At a time when we all need our money to go that little bit further, what better way to do it than to recycle and reuse our old patio furniture? Make do and Mend may seem old fashioned, especially as the term was first coined during World War II, but since the recent financial troubles, doing it yourself is back in fashion. Just a year or so back, the leading high-street department store, John Lewis, launched its own Make do and Mend booklet based on the advice that thrifty individuals followed in the 1940s. Packed with practical tips, it was a mid-recession success. So why don't you become what the media have recently termed a 'recessionista' and start by giving that tired looking garden furniture a little make do and mend makeover? And if you insist on new garden furniture, then please make sure its Lazy Susan all the way... You know its the right choice! Anyway, back to the revamping old before I start giving it the old hard sell...
Plastic/PVC Patio Furniture
The first thing to do is clean your plastic garden furniture and the method is a little different from how you'd clean your inside furniture... Any good commercial cleaner, soap and water or Tri Sodium Phosphate (TSP) will work well for cleaning outside plastic/PVC garden furniture. TSP is stronger than most other cleaners and will remove quite a few of the marks and stains that build up from being left outside. TSP is also good for preparing the surface of the furniture ready for repainting too, but be sure you let your furniture dry well before doing any more work on it. If you sand wet paint the sanding residue will cling as a paste and flake off after the fresh paint has dried. Also a toothbrush and toothpaste will remove many stains or marks, even waxy marks from white plastic/PVC garden furniture.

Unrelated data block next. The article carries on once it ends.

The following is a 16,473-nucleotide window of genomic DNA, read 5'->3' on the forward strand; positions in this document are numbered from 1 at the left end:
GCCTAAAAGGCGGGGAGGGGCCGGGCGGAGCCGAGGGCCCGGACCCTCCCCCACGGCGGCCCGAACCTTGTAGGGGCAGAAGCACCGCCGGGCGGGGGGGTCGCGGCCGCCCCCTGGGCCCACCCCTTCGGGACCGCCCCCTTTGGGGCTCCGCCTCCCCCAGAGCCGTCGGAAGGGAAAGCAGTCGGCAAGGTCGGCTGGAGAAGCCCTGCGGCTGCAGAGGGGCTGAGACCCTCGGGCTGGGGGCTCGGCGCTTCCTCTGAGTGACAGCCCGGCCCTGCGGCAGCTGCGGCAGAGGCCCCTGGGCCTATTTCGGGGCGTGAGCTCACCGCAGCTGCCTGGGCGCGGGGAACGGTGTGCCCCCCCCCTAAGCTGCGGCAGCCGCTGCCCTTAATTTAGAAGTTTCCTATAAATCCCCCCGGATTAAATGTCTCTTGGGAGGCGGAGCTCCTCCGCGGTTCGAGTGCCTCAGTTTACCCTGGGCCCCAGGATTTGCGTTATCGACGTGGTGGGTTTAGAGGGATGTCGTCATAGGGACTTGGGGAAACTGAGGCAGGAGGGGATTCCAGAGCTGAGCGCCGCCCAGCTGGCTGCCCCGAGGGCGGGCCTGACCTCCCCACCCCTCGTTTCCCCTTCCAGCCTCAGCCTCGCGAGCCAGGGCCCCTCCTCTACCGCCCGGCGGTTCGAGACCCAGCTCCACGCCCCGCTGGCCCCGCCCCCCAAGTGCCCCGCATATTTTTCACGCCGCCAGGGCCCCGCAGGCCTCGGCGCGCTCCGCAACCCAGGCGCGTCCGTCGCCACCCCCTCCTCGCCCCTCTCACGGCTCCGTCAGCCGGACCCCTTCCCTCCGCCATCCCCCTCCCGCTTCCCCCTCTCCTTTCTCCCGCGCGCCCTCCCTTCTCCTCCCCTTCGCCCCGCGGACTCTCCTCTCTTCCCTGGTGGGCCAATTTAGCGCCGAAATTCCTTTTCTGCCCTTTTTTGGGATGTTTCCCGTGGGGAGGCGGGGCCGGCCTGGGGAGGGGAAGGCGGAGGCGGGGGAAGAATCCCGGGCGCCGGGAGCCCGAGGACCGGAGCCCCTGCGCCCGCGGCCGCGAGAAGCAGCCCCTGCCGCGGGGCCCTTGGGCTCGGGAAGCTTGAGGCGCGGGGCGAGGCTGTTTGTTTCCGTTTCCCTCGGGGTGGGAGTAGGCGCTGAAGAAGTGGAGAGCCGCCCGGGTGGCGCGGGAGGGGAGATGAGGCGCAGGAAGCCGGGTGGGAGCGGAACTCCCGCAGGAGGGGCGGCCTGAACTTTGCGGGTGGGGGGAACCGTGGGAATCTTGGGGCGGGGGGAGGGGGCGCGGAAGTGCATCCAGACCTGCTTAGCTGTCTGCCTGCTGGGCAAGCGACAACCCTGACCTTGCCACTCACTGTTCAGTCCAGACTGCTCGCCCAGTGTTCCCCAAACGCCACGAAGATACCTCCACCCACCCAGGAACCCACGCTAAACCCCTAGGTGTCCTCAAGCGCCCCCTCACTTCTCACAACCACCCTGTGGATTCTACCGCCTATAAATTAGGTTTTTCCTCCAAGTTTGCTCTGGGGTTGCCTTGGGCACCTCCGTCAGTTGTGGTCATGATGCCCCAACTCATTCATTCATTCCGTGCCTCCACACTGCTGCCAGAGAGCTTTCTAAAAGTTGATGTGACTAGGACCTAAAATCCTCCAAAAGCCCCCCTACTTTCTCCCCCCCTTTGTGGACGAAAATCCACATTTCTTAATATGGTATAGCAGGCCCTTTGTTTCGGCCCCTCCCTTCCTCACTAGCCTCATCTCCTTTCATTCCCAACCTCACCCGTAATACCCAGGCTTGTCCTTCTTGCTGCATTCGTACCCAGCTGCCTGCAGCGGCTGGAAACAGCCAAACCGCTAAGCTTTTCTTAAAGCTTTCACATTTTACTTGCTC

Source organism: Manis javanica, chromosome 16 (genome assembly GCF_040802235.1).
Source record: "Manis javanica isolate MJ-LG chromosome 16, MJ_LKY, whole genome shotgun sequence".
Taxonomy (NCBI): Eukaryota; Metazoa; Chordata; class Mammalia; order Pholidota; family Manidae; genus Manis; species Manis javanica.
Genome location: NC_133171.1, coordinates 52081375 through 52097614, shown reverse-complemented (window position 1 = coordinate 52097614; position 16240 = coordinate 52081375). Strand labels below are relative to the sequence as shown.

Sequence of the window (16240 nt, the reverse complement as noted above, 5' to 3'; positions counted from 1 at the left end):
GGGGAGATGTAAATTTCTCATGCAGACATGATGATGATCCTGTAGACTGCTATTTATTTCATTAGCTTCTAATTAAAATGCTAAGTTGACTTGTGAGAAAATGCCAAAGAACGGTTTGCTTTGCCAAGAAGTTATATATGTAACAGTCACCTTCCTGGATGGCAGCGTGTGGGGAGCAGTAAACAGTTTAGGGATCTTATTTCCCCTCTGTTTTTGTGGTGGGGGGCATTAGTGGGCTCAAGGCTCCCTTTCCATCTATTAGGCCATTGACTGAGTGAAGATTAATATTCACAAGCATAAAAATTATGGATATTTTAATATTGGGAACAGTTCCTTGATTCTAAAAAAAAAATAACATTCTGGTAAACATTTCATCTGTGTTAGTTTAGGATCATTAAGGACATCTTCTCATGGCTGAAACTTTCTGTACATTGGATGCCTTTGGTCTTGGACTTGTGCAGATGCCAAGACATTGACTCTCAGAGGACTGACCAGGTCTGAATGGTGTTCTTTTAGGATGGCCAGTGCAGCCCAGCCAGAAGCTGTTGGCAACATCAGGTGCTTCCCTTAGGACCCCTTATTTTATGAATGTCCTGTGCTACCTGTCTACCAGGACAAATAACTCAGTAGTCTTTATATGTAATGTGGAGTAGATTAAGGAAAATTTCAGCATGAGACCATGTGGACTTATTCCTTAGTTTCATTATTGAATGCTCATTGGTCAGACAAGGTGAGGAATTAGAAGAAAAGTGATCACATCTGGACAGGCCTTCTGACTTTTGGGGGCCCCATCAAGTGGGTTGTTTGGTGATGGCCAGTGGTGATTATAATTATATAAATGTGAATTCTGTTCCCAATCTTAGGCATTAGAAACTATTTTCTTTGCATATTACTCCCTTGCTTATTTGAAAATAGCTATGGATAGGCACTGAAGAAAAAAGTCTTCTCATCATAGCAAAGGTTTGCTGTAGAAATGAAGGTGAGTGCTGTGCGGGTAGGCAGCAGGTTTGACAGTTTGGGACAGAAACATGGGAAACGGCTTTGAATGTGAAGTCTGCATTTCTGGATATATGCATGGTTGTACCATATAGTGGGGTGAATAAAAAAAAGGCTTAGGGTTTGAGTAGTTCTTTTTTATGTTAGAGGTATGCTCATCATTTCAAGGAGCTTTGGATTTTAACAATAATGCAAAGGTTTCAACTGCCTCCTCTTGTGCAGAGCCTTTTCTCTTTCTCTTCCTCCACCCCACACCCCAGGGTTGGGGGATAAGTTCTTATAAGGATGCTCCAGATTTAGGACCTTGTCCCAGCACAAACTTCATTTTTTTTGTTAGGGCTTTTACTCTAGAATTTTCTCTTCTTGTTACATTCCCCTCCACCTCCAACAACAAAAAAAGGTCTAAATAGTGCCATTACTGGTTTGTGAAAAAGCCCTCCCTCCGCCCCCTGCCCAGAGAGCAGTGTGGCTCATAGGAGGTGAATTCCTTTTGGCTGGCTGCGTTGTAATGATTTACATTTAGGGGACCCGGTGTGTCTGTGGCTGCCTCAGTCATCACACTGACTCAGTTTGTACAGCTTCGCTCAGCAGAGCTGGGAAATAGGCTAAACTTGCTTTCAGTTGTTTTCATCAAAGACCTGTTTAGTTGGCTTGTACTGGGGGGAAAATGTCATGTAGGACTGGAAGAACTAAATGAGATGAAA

Once clean and completely dry, take a medium fine sandpaper and feather the edges of any chips or scratches. An application of liquid deglosser will also save you a lot of time and work over sanding with sandpaper on the flat surfaces, although TSP will usually leave a painted surface in repaintable condition liquid deglosser or liquid sandpaper will always beat any other method for surface preparation. The liquid deglosser will clean any wax or grease missed by just cleaning alone. The liquid deglosser or liquid sandpaper for will save you a significant amount of elbow grease in terms of actually sanding your furniture smooth and ready for paint. If there are any bare spots they should be primed and feathered, then the furniture should be primed. Either a spray, or brush on primer will do the job. And finally, using a good quality exterior paint, either spray cans or brush on paint will work fine (although spray paint will leave a much smoother finish and no brush marks, just be careful with drips) to give you some new looking patio or deck furniture at a fraction of the cost of new furniture.
Wooden Garden Furniture
Patio furniture generally tends to get the brunt of the UK's bad weather. Paint will chip away after time and ruin the look of your wooden garden furniture leaving it tired and tatty. And because garden furniture is subjected to the elements, it is important that you use the right type of paint in order to give it maximum protection from Mother Nature. Avoid using the same paint you use for the interior of your home, because the outside moisture will cause this paint to chip. Paint on a dry day with low humidity levels in order to help aid the drying process. Choose a paint colour for the furniture that fits with your home and outdoor space, blends in with the natural surroundings or makes a bold design statement. Bolder colours will jump out, but will fade faster than a more muted natural shades. Take a swatch of your outdoor patio furniture fabric with you to the DIY store if you want to match/coordinate the colours. Choose a good quality outdoor enamel paint and thin it with a little water for the first coat. Pour the paint in a paint tray and add enough water so it is a nice runny consistency.